Texas Attorney General Ken Paxton, mimicking his fellow Republican Donald J. Trump, thinks mail-in voting invites fraudulent balloting.
That is the crux of his resistance to implementing it in Texas … or so he says.
I have an idea for Paxton to ponder. We have five states that conduct their elections by mail — Oregon, Washington, Colorado, Utah and Hawaii. Granted, four of the five of them are governed by Democrats; Utah is the exception. Pick up the phone, Mr. Attorney General, and talk at length with any or all of the elections officials in those states and ask them: How do you protect your electoral system from voter fraud?
It might be that Paxton, the loyal Republican, doesn’t want to hear how this works in a state run by Democrats. Big deal. He can call Utah’s election bosses.
Whatever it takes.
The concern over mail-in voting centers more on partisan concerns, in my view, than actual fear of widespread voter fraud. All the states that run their elections by mail report that they have not experienced anything resembling the rampant fraud that Paxton and other Republicans say will occur.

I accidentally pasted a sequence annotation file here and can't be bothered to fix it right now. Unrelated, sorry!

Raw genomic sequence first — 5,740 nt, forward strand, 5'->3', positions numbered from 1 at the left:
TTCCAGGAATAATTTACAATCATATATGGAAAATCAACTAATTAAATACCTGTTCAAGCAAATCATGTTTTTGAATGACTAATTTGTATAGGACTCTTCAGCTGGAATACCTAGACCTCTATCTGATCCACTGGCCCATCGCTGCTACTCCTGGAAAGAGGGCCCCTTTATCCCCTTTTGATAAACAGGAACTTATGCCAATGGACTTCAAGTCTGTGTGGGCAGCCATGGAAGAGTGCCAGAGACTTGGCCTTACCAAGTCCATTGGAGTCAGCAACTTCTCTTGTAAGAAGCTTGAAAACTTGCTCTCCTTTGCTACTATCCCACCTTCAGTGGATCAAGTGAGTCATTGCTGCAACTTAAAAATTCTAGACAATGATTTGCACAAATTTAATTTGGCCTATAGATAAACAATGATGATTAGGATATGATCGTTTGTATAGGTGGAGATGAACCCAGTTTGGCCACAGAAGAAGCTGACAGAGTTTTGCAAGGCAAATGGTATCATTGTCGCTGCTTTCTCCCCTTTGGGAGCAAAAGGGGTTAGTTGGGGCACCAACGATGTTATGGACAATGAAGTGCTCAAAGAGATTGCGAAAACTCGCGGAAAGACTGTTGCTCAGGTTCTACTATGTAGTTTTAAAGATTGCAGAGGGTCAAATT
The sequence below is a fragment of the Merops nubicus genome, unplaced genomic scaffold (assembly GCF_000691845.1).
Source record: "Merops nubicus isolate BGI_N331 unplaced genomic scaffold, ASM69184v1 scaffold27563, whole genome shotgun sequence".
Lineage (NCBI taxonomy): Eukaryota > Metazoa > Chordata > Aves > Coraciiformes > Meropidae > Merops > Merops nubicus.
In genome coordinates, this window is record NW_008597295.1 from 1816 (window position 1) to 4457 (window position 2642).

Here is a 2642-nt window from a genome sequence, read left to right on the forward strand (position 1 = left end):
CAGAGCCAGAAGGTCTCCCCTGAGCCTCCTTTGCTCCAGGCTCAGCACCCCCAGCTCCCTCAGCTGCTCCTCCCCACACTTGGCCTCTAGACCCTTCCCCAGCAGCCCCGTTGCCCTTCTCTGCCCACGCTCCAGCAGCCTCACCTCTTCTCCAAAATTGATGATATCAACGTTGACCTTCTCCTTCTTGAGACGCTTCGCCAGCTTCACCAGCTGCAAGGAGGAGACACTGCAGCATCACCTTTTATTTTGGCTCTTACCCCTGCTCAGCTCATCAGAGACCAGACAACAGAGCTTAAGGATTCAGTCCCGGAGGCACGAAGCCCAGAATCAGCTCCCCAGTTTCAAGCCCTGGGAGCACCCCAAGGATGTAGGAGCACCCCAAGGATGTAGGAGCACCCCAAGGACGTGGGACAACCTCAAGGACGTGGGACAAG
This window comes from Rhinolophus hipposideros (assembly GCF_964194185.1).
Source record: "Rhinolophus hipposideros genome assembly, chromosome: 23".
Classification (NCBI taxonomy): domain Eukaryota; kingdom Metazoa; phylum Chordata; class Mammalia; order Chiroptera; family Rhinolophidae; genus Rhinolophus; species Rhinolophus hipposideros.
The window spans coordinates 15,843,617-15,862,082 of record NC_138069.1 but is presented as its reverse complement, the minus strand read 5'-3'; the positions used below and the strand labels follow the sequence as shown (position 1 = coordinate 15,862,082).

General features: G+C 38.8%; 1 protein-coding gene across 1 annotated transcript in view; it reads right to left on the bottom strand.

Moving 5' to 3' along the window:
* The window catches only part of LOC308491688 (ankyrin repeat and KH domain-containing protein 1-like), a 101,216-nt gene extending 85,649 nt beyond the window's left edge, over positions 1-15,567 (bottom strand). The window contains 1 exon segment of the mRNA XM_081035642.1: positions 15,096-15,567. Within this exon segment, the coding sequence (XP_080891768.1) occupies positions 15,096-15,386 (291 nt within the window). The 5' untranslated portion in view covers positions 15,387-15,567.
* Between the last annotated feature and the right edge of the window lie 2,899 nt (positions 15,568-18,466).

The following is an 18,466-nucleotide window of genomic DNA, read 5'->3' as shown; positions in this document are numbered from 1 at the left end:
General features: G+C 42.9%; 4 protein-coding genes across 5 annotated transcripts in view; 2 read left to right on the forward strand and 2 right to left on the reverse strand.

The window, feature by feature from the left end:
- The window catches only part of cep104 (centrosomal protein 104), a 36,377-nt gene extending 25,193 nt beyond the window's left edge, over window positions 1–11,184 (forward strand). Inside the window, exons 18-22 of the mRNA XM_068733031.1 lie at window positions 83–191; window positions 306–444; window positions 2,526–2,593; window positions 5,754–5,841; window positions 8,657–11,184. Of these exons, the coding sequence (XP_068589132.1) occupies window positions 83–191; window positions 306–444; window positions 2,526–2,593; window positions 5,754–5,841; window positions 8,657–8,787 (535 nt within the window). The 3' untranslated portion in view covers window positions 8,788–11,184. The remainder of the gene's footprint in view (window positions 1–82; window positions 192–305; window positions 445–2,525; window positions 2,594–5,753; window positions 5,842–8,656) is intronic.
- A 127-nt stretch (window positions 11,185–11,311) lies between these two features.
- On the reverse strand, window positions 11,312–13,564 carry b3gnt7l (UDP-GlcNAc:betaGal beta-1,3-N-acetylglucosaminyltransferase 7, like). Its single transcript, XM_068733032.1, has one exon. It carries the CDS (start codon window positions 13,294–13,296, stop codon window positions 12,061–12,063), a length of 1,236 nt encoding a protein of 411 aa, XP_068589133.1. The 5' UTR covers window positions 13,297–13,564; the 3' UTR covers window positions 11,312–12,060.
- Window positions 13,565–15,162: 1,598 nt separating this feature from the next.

We are in the midst of a national medical emergency. The coronavirus pandemic makes traditional Election Day balloting a potentially life-threatening endeavor. Would I prefer to vote on Nov. 3? Yes, I would. However, I harbor concerns about my health and that of my family, so I want to see a full-blown presidential election occur by mail if that’s the best way to ensure full participation in this most important rite of citizenship.
Donald Trump spilled the beans not long ago by declaring that all-mail voting would doom Republicans’ electoral chances. Which tells me he is far less concerned about vote fraud than he is at his re-election chances. That is just too … damn … bad!
Now we hear from his GOP allies, such as Ken Paxton, parroting the Trump lie about voter fraud concern. That is BS!
The election officials who conduct this kind of balloting in their states proclaim great success. They say their systems are secure.
Again … Mr. Attorney General, if you are truly concerned about voter fraud, listen to your colleagues who just might be able to educate you about how to get more voters involved in this process. They also would be able to tell you how they do so without the so-called “fraud” you insist will occur.